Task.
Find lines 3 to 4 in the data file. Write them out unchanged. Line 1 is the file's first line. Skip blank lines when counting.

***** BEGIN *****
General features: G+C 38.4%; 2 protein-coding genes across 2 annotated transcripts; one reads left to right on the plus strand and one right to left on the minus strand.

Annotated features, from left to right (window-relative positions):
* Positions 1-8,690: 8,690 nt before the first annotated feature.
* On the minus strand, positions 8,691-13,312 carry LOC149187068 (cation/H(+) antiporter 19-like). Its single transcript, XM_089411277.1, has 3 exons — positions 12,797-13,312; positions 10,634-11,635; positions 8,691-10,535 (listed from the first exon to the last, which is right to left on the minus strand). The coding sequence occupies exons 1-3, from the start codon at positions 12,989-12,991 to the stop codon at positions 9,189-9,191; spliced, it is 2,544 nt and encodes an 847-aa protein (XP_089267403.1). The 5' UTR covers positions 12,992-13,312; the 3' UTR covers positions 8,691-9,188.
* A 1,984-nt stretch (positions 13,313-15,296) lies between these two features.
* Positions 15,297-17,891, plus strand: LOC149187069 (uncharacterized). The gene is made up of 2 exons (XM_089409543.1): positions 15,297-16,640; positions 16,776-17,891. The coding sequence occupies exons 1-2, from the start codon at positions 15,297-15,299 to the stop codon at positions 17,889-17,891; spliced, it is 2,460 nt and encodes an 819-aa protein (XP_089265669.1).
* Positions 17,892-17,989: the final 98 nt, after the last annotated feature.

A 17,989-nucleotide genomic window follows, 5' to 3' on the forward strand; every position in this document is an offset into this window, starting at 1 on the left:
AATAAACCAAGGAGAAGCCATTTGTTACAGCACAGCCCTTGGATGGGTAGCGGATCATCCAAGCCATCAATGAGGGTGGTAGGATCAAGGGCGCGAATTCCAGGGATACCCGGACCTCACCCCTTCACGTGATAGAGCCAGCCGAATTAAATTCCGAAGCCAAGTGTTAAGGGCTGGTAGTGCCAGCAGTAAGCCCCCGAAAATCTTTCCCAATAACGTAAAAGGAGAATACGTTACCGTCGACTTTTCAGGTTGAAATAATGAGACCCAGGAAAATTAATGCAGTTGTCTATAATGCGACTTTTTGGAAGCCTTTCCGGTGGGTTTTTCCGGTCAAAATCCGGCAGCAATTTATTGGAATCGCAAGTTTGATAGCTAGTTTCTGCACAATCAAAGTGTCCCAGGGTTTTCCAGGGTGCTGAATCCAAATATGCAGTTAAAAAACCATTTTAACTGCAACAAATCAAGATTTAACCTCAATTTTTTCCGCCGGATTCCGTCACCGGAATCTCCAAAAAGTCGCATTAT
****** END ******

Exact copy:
* Positions 1-8,690: 8,690 nt before the first annotated feature.
* On the minus strand, positions 8,691-13,312 carry LOC149187068 (cation/H(+) antiporter 19-like). Its single transcript, XM_089411277.1, has 3 exons — positions 12,797-13,312; positions 10,634-11,635; positions 8,691-10,535 (listed from the first exon to the last, which is right to left on the minus strand). The coding sequence occupies exons 1-3, from the start codon at positions 12,989-12,991 to the stop codon at positions 9,189-9,191; spliced, it is 2,544 nt and encodes an 847-aa protein (XP_089267403.1). The 5' UTR covers positions 12,992-13,312; the 3' UTR covers positions 8,691-9,188.